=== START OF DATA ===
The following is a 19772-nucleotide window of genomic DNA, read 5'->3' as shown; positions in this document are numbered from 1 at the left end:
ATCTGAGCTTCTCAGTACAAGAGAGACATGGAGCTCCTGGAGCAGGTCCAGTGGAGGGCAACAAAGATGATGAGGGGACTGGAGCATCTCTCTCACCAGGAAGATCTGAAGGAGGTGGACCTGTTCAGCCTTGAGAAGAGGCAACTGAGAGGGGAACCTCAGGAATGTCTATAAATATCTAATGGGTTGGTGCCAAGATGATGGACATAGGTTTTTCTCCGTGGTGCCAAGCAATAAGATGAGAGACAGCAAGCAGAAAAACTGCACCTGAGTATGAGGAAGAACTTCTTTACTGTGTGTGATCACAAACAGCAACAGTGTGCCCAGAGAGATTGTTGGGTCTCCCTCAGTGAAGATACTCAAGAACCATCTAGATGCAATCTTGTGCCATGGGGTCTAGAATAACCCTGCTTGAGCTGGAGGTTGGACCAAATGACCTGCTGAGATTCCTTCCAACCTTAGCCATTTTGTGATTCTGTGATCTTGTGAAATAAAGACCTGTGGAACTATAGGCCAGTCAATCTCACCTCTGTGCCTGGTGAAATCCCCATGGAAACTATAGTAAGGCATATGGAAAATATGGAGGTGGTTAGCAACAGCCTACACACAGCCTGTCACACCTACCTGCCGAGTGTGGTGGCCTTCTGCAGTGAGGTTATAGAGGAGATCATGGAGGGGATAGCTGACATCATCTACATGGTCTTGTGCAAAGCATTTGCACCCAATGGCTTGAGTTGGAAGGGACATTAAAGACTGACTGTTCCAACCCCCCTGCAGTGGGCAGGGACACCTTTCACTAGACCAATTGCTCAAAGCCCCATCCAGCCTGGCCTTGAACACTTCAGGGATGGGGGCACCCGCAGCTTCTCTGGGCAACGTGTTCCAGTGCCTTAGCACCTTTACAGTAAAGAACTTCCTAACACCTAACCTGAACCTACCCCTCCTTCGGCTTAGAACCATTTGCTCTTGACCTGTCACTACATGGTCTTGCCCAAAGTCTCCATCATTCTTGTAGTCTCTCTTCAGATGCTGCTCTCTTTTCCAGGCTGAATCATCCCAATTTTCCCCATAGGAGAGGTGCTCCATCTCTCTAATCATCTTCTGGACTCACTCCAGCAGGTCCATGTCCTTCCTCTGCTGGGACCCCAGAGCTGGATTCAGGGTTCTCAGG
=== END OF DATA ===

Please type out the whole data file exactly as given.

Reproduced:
The following is a 19772-nucleotide window of genomic DNA, read 5'->3' as shown; positions in this document are numbered from 1 at the left end:
ATCTGAGCTTCTCAGTACAAGAGAGACATGGAGCTCCTGGAGCAGGTCCAGTGGAGGGCAACAAAGATGATGAGGGGACTGGAGCATCTCTCTCACCAGGAAGATCTGAAGGAGGTGGACCTGTTCAGCCTTGAGAAGAGGCAACTGAGAGGGGAACCTCAGGAATGTCTATAAATATCTAATGGGTTGGTGCCAAGATGATGGACATAGGTTTTTCTCCGTGGTGCCAAGCAATAAGATGAGAGACAGCAAGCAGAAAAACTGCACCTGAGTATGAGGAAGAACTTCTTTACTGTGTGTGATCACAAACAGCAACAGTGTGCCCAGAGAGATTGTTGGGTCTCCCTCAGTGAAGATACTCAAGAACCATCTAGATGCAATCTTGTGCCATGGGGTCTAGAATAACCCTGCTTGAGCTGGAGGTTGGACCAAATGACCTGCTGAGATTCCTTCCAACCTTAGCCATTTTGTGATTCTGTGATCTTGTGAAATAAAGACCTGTGGAACTATAGGCCAGTCAATCTCACCTCTGTGCCTGGTGAAATCCCCATGGAAACTATAGTAAGGCATATGGAAAATATGGAGGTGGTTAGCAACAGCCTACACACAGCCTGTCACACCTACCTGCCGAGTGTGGTGGCCTTCTGCAGTGAGGTTATAGAGGAGATCATGGAGGGGATAGCTGACATCATCTACATGGTCTTGTGCAAAGCATTTGCACCCAATGGCTTGAGTTGGAAGGGACATTAAAGACTGACTGTTCCAACCCCCCTGCAGTGGGCAGGGACACCTTTCACTAGACCAATTGCTCAAAGCCCCATCCAGCCTGGCCTTGAACACTTCAGGGATGGGGGCACCCGCAGCTTCTCTGGGCAACGTGTTCCAGTGCCTTAGCACCTTTACAGTAAAGAACTTCCTAACACCTAACCTGAACCTACCCCTCCTTCGGCTTAGAACCATTTGCTCTTGACCTGTCACTACATGGTCTTGCCCAAAGTCTCCATCATTCTTGTAGTCTCTCTTCAGATGCTGCTCTCTTTTCCAGGCTGAATCATCCCAATTTTCCCCATAGGAGAGGTGCTCCATCTCTCTAATCATCTTCTGGACTCACTCCAGCAGGTCCATGTCCTTCCTCTGCTGGGACCCCAGAGCTGGATTCAGGGTTCTCAGG